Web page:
Archive for November 3rd, 2016

chicago_cubsWow– what a way to end a drought!

While I was rooting for the Cleveland Indians, I was thrilled to see the Chicago Cubs end over a century of futility as baseball’s lovable losers with their victory last night in the deciding seventh game of the World Series.

It was dramatic from the very first at-bat as the Cubs’ first hitter slammed a home run to set off the festivities.  The Cubs took a strong lead but the Indians fought back then tied the game in the 8th inning with a line drive home run that looked to set the Cubs back on their heels.  You could see the anxiety on their fans’ faces in the stands as it seemed as though the curse might rise up and bite them yet again.  It was a feeling they knew all too well.

But they persisted and fought to take the lead in the 10th inning.  They held on and the weight of a century of coming up short in every way for this team was lifted off the shoulders of the Chicago Cubs.

It was 1908–108 years– since they last felt this thrill.  Think about that.  108 years.  Multiple generations of Cubs fans came and went without seeing them win.

In 1908 the first Ford Model T rolled off the first auto assembly line in October.

In 1908 we were still a decade from the World War I and Communism had not yet overtaken Russia as Czar Nicholas II still ruled that country.

In 1908 the Wild West era was still alive in America.  Buffalo Bill Cody, Wyatt Earp, Bat Masterson, Annie Oakley and Geronimo were all alive.  Harriet Tubman was still alive (in nearby Auburn, NY!) when the Cubs last won the series.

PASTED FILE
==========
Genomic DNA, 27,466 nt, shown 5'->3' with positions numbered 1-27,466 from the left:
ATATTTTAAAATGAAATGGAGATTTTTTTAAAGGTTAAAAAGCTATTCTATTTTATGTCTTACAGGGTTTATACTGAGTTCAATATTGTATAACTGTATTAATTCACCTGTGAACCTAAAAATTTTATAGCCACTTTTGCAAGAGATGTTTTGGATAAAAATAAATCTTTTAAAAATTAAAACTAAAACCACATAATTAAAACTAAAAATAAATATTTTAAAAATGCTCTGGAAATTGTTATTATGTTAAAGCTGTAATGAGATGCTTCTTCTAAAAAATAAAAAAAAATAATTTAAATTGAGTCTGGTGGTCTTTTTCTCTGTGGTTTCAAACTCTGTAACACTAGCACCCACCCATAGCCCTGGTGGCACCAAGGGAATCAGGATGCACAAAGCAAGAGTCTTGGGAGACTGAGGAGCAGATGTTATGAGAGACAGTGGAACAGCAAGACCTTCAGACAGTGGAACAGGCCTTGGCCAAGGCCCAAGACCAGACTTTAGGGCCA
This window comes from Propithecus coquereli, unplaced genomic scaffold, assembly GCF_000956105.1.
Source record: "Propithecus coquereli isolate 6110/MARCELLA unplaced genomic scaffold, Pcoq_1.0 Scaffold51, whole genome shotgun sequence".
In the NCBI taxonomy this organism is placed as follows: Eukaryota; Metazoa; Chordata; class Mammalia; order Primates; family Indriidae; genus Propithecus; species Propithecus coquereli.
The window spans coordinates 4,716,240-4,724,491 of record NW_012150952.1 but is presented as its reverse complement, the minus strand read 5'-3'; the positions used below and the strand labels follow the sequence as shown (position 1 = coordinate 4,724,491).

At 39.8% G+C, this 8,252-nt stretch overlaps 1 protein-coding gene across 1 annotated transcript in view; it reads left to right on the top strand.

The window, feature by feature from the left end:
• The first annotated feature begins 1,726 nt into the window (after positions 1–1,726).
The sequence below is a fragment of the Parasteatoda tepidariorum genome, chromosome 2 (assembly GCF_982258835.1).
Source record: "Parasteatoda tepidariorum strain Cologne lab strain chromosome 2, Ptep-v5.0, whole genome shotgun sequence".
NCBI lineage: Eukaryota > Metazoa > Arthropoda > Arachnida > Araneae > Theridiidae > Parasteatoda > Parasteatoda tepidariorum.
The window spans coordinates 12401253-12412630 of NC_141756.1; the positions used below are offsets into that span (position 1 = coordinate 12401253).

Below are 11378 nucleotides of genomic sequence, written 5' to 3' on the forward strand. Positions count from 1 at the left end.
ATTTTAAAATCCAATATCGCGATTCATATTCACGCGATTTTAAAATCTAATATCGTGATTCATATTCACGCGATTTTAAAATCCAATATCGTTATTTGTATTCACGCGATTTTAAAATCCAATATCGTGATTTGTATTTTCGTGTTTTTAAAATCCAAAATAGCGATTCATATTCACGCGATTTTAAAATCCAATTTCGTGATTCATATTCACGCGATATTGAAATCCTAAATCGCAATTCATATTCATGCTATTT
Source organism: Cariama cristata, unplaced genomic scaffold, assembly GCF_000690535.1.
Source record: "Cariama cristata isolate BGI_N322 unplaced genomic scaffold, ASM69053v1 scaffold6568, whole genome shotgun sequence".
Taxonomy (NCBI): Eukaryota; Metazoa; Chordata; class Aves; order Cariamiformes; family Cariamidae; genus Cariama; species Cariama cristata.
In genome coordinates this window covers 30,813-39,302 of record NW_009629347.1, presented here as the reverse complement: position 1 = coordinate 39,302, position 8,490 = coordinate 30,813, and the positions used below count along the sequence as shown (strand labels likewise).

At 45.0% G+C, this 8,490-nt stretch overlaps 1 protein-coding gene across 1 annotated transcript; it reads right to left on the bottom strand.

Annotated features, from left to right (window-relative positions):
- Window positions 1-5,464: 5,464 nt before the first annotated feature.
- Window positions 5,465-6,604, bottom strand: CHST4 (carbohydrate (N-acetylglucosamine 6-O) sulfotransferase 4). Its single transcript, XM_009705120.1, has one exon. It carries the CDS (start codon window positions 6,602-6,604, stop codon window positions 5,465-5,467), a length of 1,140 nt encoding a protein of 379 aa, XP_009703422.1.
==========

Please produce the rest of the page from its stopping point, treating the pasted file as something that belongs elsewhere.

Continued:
In 1908 there was no television, movies were relatively new and silent, radio had yet to move into the home and telephones were just taking hold in homes.  The computer and the internet were generations away from even being imagined by early sci-fi writers.

In 1908 there was no NFL and NBA.  And in baseball, it was still nearly forty years away from the time when the first black man, Jackie Robinson, would be allowed to play in the major leagues.

In 1908 penicillin was still 20 years from being discovered.  In 1908 if you had any number of  medical conditions you were in pretty bad shape because cures, preventatives and treatments for them had yet to be developed– tuberculosis, polio, diabetes, typhus, malaria and on and on.  Vitamin D had yet to be discovered!

In 1908 Mark Twain, Tolstoy and Kipling were still alive.  So were Claude Monet, Degas and Renoir.

In 1908 Teddy Roosevelt was the president.  Mount Rushmore, featuring his face, was decades from being finished in 1941.

In 1908 Hillary Clinton could theoretically run for president but would not be able to cast a vote for herself for another 12 years.

Think about how much the world has changed since the last World Series banner flew for the Cubs.  The idea that fans of that team held on to hope for that long is amazing.  Next year’s spring training and season will be unlike any they have ever felt.  I hope they can truly savor it.

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